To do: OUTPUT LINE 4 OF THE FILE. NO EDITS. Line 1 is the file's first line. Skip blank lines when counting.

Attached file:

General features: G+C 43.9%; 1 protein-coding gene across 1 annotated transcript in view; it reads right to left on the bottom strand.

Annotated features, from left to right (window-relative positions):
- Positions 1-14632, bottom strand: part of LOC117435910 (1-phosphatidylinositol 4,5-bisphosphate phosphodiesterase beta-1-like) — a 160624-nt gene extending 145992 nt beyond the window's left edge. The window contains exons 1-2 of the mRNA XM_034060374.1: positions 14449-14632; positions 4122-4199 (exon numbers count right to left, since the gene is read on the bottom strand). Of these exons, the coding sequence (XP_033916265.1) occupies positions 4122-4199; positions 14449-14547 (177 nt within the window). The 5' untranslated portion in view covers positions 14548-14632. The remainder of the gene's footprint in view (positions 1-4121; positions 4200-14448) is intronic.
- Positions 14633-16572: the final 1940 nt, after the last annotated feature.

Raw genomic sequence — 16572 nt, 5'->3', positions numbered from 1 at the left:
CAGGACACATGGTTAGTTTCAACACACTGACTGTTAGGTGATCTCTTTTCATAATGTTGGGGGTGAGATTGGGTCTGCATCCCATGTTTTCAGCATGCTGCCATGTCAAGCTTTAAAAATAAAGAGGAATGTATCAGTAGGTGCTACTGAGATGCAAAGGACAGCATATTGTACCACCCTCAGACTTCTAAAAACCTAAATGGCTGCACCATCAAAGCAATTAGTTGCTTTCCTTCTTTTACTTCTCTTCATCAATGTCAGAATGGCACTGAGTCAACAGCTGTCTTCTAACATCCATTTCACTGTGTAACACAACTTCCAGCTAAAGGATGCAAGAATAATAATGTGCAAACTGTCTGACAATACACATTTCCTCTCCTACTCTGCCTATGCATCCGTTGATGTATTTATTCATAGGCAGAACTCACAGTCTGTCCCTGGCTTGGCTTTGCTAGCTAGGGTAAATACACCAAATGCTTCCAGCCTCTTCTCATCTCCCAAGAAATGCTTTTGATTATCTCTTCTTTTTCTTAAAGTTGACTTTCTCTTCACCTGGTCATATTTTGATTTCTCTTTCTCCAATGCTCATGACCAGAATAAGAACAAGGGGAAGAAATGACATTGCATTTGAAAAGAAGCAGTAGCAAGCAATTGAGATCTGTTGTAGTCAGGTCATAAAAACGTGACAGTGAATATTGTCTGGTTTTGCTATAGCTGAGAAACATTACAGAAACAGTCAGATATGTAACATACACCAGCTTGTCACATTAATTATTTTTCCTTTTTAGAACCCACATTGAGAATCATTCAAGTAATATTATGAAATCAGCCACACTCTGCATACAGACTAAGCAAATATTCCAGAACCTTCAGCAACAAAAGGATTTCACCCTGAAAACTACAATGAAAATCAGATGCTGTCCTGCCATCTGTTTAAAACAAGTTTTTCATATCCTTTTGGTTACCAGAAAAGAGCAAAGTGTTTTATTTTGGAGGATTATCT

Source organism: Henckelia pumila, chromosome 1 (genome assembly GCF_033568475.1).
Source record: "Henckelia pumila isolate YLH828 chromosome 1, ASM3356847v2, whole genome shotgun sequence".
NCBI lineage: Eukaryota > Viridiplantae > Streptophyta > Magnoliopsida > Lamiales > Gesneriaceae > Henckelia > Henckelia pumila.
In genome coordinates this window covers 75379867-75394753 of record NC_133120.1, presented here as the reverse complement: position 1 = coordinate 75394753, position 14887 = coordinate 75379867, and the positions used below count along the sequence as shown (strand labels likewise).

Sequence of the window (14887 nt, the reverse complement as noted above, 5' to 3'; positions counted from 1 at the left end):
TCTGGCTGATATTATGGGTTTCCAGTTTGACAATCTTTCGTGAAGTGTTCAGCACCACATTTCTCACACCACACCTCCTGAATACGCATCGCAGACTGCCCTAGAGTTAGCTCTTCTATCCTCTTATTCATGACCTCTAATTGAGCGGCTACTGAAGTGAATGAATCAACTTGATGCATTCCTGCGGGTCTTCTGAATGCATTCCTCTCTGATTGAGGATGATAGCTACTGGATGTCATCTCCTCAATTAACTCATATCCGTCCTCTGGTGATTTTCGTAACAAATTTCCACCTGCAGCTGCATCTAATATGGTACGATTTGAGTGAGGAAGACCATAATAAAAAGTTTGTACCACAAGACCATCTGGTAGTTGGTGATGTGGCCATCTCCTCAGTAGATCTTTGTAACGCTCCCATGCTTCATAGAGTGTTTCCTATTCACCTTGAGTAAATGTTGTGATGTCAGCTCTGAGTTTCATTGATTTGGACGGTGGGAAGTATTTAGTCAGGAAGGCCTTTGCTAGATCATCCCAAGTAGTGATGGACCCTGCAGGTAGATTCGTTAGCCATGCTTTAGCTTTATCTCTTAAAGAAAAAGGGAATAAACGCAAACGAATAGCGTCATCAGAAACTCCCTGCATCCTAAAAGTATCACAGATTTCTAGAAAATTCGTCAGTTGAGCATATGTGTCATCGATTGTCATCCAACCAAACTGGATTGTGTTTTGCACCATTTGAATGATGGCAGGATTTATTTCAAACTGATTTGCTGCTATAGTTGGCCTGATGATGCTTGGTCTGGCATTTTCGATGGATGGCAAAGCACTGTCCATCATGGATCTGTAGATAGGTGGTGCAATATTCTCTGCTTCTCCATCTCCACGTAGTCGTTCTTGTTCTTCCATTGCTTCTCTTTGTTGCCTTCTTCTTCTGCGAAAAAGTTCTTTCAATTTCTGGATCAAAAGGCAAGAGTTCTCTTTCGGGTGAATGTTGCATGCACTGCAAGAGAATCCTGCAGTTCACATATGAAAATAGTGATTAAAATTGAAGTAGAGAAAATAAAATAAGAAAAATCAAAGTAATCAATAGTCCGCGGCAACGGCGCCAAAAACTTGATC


- Positions 14633-16572: the final 1940 nt, after the last annotated feature.